Over the years some confusion surrounding the National Agricultural Statistics Service (NASS) Dairy Products Prices (DPP) program and the use of these data in the class price formulas. Why are NASS’s DPP reports used in the Agricultural Marketing Service’s (AMS) class price formulas? How are the NASS reports compiled? Is there a magic formula used to generate the NASS DPP reports? What prevents manufacturing plants from misreporting or manipulating the prices?
GRAPEVINE, Texas (Oct. 29, 2014) – Agriculture Secretary Tom Vilsack, speaking at the National Milk Producers Federation annual meeting, today announced extended deadlines for the dairy Margin Protection Program. Farmers now have until Dec. 5, to enroll in the voluntary program, established by the 2014 Farm Bill. The program provides financial assistance to participating farmers when the margin – the difference between the price of milk and feed costs – falls below the coverage level selected by the farmer.
“We want dairy producers to have enough time to make thoughtful and well-studied choices,” said Vilsack. “Markets change and the Margin Protection Program can help protect dairy producers from those changes.”
Vilsack encouraged producers to use the online Web resource at www.fsa.usda.gov/mpptool to calculate the best levels of coverage for their dairy operation. “Historical scenarios also can be explored to see how the Margin Protection Program would function should poor market conditions occur again in the future,” said Vilsack. The secure website can be accessed via computer, smartphone or tablet.
The U.S. Department of Agriculture (USDA) also extended the opportunity for public comments on both the Margin Protection Program and the Dairy Product Donation Program until Dec. 15.
“USDA is committed to creating strong opportunities for the next generation of farmers and ranchers. When dairy producers bring new family members into the business, these changes could affect safety net coverage,” said Vilsack. “If our current rules hinder intergenerational changes or if improvements are needed in these programs, then we want to hear from dairy producers.”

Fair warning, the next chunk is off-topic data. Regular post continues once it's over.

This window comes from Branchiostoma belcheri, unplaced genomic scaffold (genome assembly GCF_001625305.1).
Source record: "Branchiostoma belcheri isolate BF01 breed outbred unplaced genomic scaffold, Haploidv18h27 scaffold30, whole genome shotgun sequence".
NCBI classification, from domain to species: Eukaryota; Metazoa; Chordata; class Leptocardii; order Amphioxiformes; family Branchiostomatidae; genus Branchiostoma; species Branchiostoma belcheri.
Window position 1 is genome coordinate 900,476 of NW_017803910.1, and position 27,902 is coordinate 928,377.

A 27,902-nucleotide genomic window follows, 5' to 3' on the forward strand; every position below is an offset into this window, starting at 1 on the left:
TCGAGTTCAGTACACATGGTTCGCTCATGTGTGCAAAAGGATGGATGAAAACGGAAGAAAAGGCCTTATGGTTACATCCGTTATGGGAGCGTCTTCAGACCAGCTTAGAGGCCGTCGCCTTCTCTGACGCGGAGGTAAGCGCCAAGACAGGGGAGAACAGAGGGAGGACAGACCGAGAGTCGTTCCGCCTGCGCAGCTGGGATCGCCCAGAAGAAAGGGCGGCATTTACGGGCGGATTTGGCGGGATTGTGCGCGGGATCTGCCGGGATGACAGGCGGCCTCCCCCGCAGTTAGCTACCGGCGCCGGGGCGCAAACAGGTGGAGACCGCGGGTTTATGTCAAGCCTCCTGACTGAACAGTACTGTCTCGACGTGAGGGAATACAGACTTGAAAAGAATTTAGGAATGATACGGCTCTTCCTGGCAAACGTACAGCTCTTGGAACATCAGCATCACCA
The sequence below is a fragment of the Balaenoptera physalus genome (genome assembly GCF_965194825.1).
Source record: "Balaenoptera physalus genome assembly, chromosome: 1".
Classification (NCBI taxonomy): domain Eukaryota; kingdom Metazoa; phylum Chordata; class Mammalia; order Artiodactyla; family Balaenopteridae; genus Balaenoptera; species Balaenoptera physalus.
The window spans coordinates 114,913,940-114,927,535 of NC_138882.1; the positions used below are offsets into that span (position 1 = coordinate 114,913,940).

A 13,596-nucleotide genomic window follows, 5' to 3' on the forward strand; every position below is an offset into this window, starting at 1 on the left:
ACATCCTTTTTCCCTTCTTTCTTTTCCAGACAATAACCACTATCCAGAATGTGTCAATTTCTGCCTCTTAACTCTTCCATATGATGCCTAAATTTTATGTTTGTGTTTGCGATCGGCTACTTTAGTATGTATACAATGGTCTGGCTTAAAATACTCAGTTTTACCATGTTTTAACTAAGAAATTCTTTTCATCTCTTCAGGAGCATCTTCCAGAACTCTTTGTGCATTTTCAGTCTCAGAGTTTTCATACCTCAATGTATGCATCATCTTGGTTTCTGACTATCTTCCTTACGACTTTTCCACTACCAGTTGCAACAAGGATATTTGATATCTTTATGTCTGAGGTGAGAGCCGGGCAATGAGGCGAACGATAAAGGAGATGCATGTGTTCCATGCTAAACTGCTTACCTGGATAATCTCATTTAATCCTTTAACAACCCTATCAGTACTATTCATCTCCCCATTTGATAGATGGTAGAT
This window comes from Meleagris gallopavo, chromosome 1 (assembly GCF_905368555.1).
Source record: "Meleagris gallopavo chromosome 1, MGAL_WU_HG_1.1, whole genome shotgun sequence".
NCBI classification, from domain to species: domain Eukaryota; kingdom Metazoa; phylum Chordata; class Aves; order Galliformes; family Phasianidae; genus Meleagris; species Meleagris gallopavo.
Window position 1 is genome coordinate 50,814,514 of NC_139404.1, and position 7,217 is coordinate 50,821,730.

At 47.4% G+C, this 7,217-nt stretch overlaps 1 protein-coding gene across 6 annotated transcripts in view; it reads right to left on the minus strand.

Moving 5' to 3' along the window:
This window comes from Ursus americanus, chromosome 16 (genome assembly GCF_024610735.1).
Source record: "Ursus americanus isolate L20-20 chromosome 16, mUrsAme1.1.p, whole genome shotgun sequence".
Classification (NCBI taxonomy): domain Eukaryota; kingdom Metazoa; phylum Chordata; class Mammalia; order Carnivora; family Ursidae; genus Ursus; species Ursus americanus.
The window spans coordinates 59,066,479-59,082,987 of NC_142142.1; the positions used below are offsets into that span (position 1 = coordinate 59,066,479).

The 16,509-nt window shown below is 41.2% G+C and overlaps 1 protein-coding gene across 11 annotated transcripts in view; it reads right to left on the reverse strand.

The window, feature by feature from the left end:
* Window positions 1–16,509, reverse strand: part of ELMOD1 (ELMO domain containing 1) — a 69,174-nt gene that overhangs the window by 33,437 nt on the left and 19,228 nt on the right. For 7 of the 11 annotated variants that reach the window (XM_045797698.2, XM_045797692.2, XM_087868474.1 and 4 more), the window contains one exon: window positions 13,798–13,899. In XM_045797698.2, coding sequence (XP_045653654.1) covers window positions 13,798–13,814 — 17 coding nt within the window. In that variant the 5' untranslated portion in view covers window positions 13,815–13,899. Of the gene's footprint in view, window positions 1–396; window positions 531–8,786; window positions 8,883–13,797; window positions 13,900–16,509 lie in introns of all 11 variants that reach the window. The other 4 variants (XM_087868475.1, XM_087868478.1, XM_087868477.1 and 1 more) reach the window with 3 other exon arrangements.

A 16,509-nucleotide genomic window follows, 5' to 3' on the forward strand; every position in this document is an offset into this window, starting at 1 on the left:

JEFFERSON CITY (August 6, 2014) -- Yesterday Missouri voters approved Amendment #1, the Missouri Farming Rights Amendment with more than 50 percent of voters casting a 'yes' ballot.
With Amendment #1 now enshrined in the state constitution, all Missouri farmers and ranchers now enjoy constitutional protections to their livelihoods.
"This was a difficult campaign but we made our case to voters and we appreciate the support that Missourians have shown for family farmers and ranchers across the state," said Missouri Farmers Care Chairman Don Nikodim. "While it is unfortunate that the 'no' campaign chose to confuse voters with false attacks on Amendment #1, voters ultimately saw that Amendment #1 was supported by farmers and ranchers across the state. With Amendment #1 approved, we look forward to continue communicating the importance of agriculture to all Missourians.
Missouri Farmers Care will now prepare for the automatic recount, triggered by the margin of victory being less than one percent. We are confident that the will of the people has been shown and believe that a recount will only reaffirm the victory that farmers and ranchers have won."
Missouri Farmers Care
Missouri Dairy Hall of Honor
The Dairy Hall of Honors at the University of Missouri honors outstanding leadership in the Missouri dairy industry; recognizes outstanding achievements among dairy cattle breeders, milk producers, dairy processors, and others intimately involved in the Missouri dairy industry; and provides an archive for the preservation of historical records and memorabilia of the Missouri dairy industry. http://www.modairyhallofhonors.com/
Welcome to the Missouri Dairy Association
We hope you use this site to gain information on upcoming events and news related to the dairy industry in Missouri and surrounding areas.
The early arrival of winter weather with record cold and snow in parts of the Midwest and Northern Plains slowed rail transportation of agriculture products this past week, according to one railroad official.